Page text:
Can you imagine having to turn over 20 MILLION pages of email to prosecutors? That’s what Standard & Poors had to do in a recent $5 billion lawsuit the Department of Justice brought against them.
Judging by some of the emails that are making their way into the public eye, I’m guessing that S&P doesn’t practice Value-Based Email Archiving. Take an email titled “Burning Down the House—Talking Heads,” for example, that contained a parody of the song we all know. What was intended as a joke among fellow cube-mates back in 2006 has now become key evidence in the case.
Had S&P been using Value-Based Email Archiving, the number of emails turned over likely would have been a tiny fraction of the 20 million. And, emails like the song parody likely never would have been retained.
This is but one of many examples out there that demonstrate why over-retention can lead to significantly increased cost and risk. It leads to higher costs not only from a storage standpoint, but also from the time and expense it requires to respond to e-discovery requests because larger volumes are being searched and reviewed. Likewise, over-retention also leads to the increased risk of producing information that could legally have been deleted.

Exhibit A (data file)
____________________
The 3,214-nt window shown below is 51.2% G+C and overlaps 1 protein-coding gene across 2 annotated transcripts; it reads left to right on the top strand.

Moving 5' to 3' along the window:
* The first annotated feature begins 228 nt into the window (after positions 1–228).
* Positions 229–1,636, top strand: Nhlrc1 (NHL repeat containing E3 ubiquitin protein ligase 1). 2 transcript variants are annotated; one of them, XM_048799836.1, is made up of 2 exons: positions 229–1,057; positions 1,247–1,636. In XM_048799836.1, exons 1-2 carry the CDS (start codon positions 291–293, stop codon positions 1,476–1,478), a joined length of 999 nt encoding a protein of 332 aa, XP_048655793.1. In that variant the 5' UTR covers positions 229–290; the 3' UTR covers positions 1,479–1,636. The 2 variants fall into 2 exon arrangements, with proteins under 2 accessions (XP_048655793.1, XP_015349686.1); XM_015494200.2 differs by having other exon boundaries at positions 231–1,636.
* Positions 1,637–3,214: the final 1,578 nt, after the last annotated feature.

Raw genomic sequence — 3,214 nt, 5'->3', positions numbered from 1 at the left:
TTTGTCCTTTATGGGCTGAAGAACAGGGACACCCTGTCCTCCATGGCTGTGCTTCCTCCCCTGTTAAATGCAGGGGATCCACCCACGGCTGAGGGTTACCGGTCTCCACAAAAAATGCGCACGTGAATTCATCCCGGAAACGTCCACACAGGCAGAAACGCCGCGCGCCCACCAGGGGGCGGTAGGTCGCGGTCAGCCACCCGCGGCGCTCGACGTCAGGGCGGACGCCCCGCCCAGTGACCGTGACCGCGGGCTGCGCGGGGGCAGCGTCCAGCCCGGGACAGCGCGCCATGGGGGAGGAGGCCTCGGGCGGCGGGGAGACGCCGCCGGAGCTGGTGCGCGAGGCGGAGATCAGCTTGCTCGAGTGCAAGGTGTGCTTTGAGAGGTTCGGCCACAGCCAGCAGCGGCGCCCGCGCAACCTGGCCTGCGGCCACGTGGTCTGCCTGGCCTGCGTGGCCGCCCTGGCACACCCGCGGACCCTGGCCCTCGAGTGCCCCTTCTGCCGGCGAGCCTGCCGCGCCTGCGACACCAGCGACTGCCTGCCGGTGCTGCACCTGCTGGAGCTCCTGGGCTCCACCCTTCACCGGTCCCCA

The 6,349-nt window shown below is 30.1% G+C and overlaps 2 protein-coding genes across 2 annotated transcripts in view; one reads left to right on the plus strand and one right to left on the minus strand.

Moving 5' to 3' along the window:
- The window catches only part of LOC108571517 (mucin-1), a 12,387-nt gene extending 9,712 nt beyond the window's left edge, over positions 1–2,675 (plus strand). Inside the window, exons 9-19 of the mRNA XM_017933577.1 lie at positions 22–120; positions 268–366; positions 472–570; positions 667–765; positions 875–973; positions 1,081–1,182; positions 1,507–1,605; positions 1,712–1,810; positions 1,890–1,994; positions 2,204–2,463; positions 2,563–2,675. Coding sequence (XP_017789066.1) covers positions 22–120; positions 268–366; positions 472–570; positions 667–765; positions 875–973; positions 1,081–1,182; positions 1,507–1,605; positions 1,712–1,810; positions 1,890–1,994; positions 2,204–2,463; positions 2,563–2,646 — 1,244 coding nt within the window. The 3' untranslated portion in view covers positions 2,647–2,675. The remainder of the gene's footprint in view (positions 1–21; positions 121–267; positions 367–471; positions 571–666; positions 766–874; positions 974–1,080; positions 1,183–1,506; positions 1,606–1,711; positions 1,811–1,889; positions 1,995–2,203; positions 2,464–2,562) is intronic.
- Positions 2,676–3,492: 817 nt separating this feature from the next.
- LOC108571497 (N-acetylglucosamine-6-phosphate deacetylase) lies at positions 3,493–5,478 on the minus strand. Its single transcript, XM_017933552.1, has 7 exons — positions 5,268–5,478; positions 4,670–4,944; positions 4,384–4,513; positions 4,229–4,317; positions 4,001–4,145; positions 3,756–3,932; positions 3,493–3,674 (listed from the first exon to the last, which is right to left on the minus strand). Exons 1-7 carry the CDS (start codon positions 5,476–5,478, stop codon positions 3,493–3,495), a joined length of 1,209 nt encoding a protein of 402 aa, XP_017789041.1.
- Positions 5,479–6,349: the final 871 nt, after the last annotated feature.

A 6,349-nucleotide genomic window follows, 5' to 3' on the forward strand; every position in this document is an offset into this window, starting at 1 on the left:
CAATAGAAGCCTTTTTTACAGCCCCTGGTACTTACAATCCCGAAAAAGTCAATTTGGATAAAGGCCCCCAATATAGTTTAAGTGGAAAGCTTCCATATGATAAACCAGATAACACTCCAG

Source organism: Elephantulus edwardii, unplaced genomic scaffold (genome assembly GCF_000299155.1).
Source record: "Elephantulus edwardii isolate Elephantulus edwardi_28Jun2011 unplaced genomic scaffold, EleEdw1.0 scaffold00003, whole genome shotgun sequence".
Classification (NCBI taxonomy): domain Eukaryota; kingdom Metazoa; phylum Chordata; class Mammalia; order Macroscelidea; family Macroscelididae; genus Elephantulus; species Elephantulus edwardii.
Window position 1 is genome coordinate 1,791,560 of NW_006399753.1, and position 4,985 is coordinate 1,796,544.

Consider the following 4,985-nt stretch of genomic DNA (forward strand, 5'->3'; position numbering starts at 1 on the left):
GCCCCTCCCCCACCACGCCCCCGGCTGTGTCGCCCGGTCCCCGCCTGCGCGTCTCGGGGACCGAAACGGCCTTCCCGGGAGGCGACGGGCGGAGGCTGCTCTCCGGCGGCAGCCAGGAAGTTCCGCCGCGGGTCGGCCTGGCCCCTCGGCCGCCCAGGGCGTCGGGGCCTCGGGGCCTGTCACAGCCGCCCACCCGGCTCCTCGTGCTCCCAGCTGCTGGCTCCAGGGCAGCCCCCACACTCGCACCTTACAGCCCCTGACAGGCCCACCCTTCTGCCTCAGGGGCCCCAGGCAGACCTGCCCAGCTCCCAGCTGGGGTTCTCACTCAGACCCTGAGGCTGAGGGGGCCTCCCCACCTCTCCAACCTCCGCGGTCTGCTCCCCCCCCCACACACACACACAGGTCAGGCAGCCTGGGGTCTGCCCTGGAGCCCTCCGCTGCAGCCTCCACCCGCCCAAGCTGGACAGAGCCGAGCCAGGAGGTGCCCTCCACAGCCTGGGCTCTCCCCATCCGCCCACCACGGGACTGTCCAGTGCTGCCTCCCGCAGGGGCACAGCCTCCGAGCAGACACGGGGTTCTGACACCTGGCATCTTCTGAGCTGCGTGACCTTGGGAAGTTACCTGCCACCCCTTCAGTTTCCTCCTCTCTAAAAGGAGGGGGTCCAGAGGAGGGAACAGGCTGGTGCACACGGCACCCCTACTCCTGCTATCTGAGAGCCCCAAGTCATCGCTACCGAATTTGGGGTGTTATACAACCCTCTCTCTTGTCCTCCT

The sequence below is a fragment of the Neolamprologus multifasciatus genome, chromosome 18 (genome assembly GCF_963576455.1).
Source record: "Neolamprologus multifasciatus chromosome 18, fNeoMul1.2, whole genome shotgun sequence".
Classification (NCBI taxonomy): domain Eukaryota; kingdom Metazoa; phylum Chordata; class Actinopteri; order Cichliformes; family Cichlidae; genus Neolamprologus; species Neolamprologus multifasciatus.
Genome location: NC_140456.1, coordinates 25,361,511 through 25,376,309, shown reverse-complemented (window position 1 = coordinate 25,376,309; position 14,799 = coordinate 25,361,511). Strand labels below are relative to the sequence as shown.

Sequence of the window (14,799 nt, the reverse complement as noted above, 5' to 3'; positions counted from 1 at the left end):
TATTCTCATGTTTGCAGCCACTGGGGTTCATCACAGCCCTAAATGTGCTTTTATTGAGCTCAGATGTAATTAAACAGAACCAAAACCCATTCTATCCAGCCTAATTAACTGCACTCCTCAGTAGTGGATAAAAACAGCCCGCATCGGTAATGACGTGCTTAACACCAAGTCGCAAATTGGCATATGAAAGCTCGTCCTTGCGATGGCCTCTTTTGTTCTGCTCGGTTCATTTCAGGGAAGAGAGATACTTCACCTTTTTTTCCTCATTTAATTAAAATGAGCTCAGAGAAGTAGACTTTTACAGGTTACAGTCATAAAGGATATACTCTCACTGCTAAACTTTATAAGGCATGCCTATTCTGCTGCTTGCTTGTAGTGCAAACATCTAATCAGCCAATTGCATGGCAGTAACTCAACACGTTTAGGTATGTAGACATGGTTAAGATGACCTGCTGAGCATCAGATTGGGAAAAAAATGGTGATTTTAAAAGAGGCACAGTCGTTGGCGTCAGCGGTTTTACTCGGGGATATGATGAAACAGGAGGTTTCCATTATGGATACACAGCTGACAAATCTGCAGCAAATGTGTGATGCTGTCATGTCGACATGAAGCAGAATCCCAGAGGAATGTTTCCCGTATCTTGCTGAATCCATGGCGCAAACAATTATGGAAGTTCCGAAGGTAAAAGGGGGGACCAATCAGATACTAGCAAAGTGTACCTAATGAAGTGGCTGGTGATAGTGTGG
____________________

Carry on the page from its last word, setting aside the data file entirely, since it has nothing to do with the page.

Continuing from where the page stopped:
With Value-Based Archiving, retention of email is based on the value of the content of each message: Is there a legal obligation to preserve? Is there a regulatory requirement to retain? Is there useful business value for the end-user? Companies are able to drastically reduce both cost and risk by archiving only the emails that have business value and eliminating the rest.
In no way do we condone unethical or illegal behavior – in fact, quite the contrary. We don’t know if S&P is guilty or innocent, or if the email was a very concerned employee releasing pressure with humor, or if he/she was laughing at their conflagrations. The result is the same. S&P has likely spent millions in storing and managing many millions of email messages that were likely unnecessarily retained. They are now likely spending many millions more in e-discovery review of those millions of messages. And those emails will be aired out in a public dispute. Value-Based Archiving would have been very, very valuable to S&P.